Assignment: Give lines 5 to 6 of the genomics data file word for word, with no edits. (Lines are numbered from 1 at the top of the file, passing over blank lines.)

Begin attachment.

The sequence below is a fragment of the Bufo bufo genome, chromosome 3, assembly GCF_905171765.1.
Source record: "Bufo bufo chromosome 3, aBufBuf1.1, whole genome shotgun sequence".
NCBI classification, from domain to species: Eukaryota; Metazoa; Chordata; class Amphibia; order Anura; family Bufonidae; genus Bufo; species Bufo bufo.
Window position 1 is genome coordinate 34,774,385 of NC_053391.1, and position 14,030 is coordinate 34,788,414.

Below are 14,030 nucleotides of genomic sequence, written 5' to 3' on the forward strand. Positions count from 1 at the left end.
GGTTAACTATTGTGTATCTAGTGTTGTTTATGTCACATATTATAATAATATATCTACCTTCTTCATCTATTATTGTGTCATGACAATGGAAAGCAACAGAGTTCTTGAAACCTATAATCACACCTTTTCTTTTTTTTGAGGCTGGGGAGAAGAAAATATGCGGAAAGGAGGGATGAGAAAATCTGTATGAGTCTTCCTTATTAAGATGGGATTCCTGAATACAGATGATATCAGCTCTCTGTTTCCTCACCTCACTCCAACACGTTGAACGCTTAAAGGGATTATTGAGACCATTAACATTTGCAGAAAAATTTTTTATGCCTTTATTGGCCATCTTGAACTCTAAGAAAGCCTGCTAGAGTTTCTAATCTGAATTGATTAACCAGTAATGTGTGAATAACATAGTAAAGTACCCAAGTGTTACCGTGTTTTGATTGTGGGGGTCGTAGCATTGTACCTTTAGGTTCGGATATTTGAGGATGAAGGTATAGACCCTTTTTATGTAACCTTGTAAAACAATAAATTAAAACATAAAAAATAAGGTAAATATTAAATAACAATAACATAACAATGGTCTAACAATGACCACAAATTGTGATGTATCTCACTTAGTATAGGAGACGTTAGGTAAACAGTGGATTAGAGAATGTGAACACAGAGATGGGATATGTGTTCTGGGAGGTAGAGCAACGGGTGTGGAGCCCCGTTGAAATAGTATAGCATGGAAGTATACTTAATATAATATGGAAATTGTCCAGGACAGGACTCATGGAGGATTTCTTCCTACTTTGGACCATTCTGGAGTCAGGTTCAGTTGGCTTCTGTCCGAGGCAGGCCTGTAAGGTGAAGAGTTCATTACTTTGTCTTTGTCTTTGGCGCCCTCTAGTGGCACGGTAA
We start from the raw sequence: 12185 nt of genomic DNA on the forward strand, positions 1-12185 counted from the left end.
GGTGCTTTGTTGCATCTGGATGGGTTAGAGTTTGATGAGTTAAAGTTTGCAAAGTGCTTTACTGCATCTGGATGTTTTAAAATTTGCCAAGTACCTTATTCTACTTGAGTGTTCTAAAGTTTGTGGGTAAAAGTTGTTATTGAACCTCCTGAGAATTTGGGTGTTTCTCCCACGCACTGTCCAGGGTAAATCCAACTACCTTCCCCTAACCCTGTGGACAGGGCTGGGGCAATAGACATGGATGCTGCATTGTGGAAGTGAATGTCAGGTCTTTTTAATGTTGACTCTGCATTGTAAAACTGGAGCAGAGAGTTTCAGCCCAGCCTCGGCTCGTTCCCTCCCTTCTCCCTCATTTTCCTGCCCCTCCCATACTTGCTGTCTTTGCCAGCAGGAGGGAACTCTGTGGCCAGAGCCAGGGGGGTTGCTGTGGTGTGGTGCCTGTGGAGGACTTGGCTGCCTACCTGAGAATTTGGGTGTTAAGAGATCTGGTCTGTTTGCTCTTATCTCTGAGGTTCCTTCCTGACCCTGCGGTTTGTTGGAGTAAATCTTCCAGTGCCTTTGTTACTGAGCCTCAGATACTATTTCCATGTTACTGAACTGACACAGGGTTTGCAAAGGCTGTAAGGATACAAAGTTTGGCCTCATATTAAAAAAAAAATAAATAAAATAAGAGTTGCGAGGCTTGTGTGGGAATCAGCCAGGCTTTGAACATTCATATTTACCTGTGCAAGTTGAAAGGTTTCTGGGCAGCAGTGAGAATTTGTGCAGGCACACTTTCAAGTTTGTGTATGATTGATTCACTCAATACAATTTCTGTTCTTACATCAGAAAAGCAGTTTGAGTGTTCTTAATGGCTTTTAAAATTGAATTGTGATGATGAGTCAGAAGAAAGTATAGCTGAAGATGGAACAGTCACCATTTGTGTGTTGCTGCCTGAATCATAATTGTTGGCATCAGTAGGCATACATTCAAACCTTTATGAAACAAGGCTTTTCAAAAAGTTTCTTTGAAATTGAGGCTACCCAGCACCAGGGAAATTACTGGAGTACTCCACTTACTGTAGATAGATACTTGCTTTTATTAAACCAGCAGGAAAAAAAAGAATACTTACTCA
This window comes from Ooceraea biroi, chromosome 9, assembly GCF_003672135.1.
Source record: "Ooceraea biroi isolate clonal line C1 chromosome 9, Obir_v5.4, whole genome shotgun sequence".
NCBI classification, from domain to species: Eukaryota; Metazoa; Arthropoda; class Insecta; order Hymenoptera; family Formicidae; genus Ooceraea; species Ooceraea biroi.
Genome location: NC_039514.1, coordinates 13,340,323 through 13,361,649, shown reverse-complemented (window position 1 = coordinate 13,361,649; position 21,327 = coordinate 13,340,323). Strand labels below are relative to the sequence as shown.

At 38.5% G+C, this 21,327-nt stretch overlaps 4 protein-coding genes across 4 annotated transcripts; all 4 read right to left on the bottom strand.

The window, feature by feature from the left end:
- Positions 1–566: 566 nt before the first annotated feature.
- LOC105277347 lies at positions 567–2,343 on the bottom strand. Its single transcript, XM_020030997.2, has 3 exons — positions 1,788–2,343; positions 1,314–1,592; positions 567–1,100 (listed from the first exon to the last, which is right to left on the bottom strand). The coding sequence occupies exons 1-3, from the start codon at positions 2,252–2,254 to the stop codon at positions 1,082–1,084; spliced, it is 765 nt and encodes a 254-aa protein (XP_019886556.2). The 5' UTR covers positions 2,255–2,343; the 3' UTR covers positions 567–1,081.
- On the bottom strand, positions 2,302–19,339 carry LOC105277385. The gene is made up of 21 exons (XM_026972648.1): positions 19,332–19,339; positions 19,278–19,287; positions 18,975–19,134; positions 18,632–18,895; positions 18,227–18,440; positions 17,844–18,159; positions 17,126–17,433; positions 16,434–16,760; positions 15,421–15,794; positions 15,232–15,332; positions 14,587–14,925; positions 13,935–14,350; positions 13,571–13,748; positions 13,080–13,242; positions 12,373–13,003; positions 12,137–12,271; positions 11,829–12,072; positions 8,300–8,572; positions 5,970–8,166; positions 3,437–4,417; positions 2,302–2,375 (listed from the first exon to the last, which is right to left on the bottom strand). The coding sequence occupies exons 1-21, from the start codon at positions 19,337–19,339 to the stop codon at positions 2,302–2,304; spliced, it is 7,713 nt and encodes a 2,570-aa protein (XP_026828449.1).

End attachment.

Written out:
Below are 14,030 nucleotides of genomic sequence, written 5' to 3' on the forward strand. Positions count from 1 at the left end.
GGTTAACTATTGTGTATCTAGTGTTGTTTATGTCACATATTATAATAATATATCTACCTTCTTCATCTATTATTGTGTCATGACAATGGAAAGCAACAGAGTTCTTGAAACCTATAATCACACCTTTTCTTTTTTTTGAGGCTGGGGAGAAGAAAATATGCGGAAAGGAGGGATGAGAAAATCTGTATGAGTCTTCCTTATTAAGATGGGATTCCTGAATACAGATGATATCAGCTCTCTGTTTCCTCACCTCACTCCAACACGTTGAACGCTTAAAGGGATTATTGAGACCATTAACATTTGCAGAAAAATTTTTTATGCCTTTATTGGCCATCTTGAACTCTAAGAAAGCCTGCTAGAGTTTCTAATCTGAATTGATTAACCAGTAATGTGTGAATAACATAGTAAAGTACCCAAGTGTTACCGTGTTTTGATTGTGGGGGTCGTAGCATTGTACCTTTAGGTTCGGATATTTGAGGATGAAGGTATAGACCCTTTTTATGTAACCTTGTAAAACAATAAATTAAAACATAAAAAATAAGGTAAATATTAAATAACAATAACATAACAATGGTCTAACAATGACCACAAATTGTGATGTATCTCACTTAGTATAGGAGACGTTAGGTAAACAGTGGATTAGAGAATGTGAACACAGAGATGGGATATGTGTTCTGGGAGGTAGAGCAACGGGTGTGGAGCCCCGTTGAAATAGTATAGCATGGAAGTATACTTAATATAATATGGAAATTGTCCAGGACAGGACTCATGGAGGATTTCTTCCTACTTTGGACCATTCTGGAGTCAGGTTCAGTTGGCTTCTGTCCGAGGCAGGCCTGTAAGGTGAAGAGTTCATTACTTTGTCTTTGTCTTTGGCGCCCTCTAGTGGCACGGTAA